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Step 2: Examining Power Consumption

Core i7-870 Overclocking And Fixing Blown P55-Based Boards

Overclocking our Core i7 processor at moderate voltage levels was enough to blow the voltage regulators of three budget/performance motherboards, and the primary purpose of this article was to define the cause of that damage. How much of a power monster is an overclocked Core i7-870?

Two important numbers are needed to get a reasonably-accurate estimate of the CPU power draw when given the above global wattage numbers. The first is Intel’s 95W maximum TDP for the stock Core i7-870 processor and the second is power-supply efficiency, which has been independently rated at 90%. Assuming we really did reach full TDP for the stock processor by using eight Prime95 threads, the full system power (178W) minus power supply inefficiency (17.8W) and processor power leaves 65W remaining for “everything but the processor.” Because the GPU remained idle throughout this power-consumption test, this number is believable.

At 3.8 GHz and 1.25V, the system consumed 225W. If we subtract the 22.5W of power supply inefficiency and the 65W used by other components, we’re left with a processor that uses 137W of power. That’s getting pretty close to the 150W ASRock said its board was designed to provide.

At 4.0 GHz and 1.35V, the system consumed 274W. Subtracting the 27.4W of power supply waste and 65W used by other components leaves us with a processor power-consumption figure of 181W.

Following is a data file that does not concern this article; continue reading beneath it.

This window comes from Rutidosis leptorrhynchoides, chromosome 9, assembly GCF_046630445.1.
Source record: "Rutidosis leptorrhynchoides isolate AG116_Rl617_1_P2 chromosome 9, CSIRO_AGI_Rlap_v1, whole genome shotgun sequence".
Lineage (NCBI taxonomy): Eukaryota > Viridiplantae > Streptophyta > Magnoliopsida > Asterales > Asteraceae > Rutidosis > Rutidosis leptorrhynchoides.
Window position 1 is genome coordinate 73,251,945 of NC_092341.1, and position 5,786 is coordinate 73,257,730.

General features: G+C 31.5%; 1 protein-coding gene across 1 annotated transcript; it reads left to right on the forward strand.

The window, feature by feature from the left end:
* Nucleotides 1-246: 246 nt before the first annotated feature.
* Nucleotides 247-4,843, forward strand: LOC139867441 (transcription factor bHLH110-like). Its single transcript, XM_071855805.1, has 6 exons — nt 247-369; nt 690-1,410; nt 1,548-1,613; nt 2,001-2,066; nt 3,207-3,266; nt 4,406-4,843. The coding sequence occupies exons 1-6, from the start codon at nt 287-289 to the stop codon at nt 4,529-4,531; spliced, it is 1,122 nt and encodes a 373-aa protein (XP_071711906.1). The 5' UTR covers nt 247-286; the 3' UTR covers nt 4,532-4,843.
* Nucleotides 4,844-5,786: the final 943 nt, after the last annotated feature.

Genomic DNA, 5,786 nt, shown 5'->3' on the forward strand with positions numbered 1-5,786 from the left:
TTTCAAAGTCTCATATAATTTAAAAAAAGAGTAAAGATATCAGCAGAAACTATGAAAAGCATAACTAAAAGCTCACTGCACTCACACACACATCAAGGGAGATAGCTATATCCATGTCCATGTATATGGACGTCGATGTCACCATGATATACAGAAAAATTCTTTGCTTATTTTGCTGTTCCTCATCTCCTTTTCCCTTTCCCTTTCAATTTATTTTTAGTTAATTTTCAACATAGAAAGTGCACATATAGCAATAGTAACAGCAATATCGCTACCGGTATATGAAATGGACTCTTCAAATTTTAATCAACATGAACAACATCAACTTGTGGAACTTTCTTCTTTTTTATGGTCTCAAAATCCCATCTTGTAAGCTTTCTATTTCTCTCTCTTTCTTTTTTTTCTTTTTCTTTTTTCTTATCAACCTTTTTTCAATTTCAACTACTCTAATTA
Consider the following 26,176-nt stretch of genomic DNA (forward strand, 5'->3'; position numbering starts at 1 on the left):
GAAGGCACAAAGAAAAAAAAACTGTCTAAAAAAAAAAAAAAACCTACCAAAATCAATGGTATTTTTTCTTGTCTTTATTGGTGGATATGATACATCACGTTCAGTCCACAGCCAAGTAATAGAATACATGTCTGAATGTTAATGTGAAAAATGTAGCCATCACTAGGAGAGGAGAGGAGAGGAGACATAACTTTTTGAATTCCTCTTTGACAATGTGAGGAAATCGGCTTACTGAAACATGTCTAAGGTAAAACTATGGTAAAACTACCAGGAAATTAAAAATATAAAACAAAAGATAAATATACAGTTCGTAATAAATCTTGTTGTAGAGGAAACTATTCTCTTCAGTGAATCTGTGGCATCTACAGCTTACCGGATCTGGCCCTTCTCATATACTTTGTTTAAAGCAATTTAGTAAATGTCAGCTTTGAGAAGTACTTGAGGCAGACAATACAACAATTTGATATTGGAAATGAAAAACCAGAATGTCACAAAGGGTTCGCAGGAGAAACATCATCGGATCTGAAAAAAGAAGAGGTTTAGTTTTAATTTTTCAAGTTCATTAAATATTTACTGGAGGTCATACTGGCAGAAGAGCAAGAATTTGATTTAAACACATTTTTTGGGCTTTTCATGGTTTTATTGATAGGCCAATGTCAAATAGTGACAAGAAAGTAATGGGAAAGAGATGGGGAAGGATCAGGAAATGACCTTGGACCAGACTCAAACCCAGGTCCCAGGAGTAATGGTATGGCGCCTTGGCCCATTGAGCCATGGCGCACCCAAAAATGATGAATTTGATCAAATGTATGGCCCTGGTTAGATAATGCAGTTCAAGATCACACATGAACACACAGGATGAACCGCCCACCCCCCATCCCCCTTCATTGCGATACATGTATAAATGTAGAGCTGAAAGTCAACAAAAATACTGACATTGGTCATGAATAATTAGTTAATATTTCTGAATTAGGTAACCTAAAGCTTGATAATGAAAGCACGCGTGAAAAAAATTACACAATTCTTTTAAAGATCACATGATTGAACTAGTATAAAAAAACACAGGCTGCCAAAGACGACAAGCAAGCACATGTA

And now for the “big” number from our standard 1.45V test: at 4.3 GHz, our system consumed 339W, which, subtracting for 33.9W of power supply loss and 65W for other components, yields a CPU power consumption number of 240W. CPU power consumption exceeds the “sane” limit of 200W even if our “other component” estimate is off by as much as 40W.

Though we seriously doubt component power consumption estimates are off by so large an amount, CPU voltage regulator efficiency is one more variable that can’t be assessed because the motherboard itself stands in our way. Efficiency is usually inversely proportional to heat, and overclocking really pushed Asus’ voltage regulator hard.

With temperatures and stress changing the efficiency of other components, the best we can hope to do is to look at the numbers above and take an educated guess. Our data above proves that the processor consumes no more than 240W when fully overclocked, and our best estimate is that actual power consumption falls somewhere between 200W and 240W with the processor under full load at our maximum overclock.

If program performance were exactly proportional to clock speed, our system would lose 7%, 18%, and 30%, respectively, in full-load efficiency by overclocking at 1.25V, 1.35V, and 1.45V CPU core, respectively. On the other hand, idle efficiency only drops markedly in response to shutting off power-savings features.

To determine actual efficiency, we have to consider the actual performance benefit from overclocking. This is mitigated somewhat by graphics-centric benchmarks that did not benefit much, with our highest overclock showing a mere 18% performance boost.

The result of huge power losses with moderate performance gains is a decrease in efficiency of over one third at our highest settings.

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